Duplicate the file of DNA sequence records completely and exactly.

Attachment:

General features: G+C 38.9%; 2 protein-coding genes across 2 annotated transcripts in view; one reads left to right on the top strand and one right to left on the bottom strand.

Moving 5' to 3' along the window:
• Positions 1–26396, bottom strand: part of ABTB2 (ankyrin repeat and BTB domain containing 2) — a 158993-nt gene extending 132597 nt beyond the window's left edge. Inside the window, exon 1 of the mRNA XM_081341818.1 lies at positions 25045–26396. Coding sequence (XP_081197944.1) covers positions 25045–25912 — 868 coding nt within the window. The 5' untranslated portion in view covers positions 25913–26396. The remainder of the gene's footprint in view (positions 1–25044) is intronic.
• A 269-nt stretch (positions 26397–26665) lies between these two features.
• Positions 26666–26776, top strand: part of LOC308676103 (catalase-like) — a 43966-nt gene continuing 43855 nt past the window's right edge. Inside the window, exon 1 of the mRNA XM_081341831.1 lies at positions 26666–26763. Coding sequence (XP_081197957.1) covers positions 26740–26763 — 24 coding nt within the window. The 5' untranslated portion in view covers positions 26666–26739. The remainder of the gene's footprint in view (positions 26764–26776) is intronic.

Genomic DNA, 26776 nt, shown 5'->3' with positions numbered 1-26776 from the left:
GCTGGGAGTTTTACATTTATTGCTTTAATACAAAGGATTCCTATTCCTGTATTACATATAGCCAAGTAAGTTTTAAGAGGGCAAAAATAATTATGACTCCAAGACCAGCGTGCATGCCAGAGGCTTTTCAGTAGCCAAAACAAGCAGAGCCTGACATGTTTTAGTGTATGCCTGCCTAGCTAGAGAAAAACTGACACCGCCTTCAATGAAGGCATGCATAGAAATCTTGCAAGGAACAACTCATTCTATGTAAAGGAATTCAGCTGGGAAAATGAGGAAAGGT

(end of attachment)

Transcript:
General features: G+C 38.9%; 2 protein-coding genes across 2 annotated transcripts in view; one reads left to right on the top strand and one right to left on the bottom strand.

Moving 5' to 3' along the window:
• Positions 1–26396, bottom strand: part of ABTB2 (ankyrin repeat and BTB domain containing 2) — a 158993-nt gene extending 132597 nt beyond the window's left edge. Inside the window, exon 1 of the mRNA XM_081341818.1 lies at positions 25045–26396. Coding sequence (XP_081197944.1) covers positions 25045–25912 — 868 coding nt within the window. The 5' untranslated portion in view covers positions 25913–26396. The remainder of the gene's footprint in view (positions 1–25044) is intronic.
• A 269-nt stretch (positions 26397–26665) lies between these two features.
• Positions 26666–26776, top strand: part of LOC308676103 (catalase-like) — a 43966-nt gene continuing 43855 nt past the window's right edge. Inside the window, exon 1 of the mRNA XM_081341831.1 lies at positions 26666–26763. Coding sequence (XP_081197957.1) covers positions 26740–26763 — 24 coding nt within the window. The 5' untranslated portion in view covers positions 26666–26739. The remainder of the gene's footprint in view (positions 26764–26776) is intronic.

Genomic DNA, 26776 nt, shown 5'->3' with positions numbered 1-26776 from the left:
GCTGGGAGTTTTACATTTATTGCTTTAATACAAAGGATTCCTATTCCTGTATTACATATAGCCAAGTAAGTTTTAAGAGGGCAAAAATAATTATGACTCCAAGACCAGCGTGCATGCCAGAGGCTTTTCAGTAGCCAAAACAAGCAGAGCCTGACATGTTTTAGTGTATGCCTGCCTAGCTAGAGAAAAACTGACACCGCCTTCAATGAAGGCATGCATAGAAATCTTGCAAGGAACAACTCATTCTATGTAAAGGAATTCAGCTGGGAAAATGAGGAAAGGT